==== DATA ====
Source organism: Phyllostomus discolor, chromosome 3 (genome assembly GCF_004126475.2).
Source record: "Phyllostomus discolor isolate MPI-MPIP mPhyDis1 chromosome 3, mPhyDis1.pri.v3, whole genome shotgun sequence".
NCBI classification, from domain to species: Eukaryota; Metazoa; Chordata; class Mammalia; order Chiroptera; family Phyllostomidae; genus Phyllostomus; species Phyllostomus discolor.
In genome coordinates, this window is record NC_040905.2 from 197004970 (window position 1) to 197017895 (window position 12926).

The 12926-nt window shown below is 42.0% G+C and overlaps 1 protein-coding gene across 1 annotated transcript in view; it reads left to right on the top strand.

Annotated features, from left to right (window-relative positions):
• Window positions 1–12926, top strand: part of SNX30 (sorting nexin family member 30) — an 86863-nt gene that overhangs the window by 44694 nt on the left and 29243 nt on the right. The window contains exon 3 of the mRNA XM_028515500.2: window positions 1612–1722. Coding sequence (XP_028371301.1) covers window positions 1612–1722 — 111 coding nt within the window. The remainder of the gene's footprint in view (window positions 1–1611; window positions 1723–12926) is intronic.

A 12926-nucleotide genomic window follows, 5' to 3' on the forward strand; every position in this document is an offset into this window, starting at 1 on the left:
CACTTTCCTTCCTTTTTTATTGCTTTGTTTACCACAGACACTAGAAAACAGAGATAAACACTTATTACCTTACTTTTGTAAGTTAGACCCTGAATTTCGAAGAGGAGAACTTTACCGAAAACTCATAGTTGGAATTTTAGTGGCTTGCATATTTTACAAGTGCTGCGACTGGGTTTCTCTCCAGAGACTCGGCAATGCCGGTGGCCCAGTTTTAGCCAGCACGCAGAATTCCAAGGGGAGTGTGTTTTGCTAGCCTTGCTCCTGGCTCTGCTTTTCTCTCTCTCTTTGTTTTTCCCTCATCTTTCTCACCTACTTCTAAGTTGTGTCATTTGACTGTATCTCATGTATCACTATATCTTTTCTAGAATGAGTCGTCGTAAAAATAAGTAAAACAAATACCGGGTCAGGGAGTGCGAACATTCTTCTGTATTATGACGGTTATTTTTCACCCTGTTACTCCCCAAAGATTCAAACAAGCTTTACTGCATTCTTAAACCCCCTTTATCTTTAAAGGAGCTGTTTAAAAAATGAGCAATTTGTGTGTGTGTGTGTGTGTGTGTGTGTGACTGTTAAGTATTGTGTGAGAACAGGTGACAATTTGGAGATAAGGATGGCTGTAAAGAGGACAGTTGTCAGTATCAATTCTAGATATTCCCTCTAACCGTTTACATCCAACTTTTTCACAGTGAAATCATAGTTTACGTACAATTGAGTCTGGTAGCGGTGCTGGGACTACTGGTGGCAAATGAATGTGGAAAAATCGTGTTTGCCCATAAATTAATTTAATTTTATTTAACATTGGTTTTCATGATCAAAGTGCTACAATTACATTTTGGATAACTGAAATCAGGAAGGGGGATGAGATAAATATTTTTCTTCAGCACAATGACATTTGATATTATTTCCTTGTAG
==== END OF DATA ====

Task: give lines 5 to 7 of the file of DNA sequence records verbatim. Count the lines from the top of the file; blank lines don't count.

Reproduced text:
The 12926-nt window shown below is 42.0% G+C and overlaps 1 protein-coding gene across 1 annotated transcript in view; it reads left to right on the top strand.

Annotated features, from left to right (window-relative positions):
• Window positions 1–12926, top strand: part of SNX30 (sorting nexin family member 30) — an 86863-nt gene that overhangs the window by 44694 nt on the left and 29243 nt on the right. The window contains exon 3 of the mRNA XM_028515500.2: window positions 1612–1722. Coding sequence (XP_028371301.1) covers window positions 1612–1722 — 111 coding nt within the window. The remainder of the gene's footprint in view (window positions 1–1611; window positions 1723–12926) is intronic.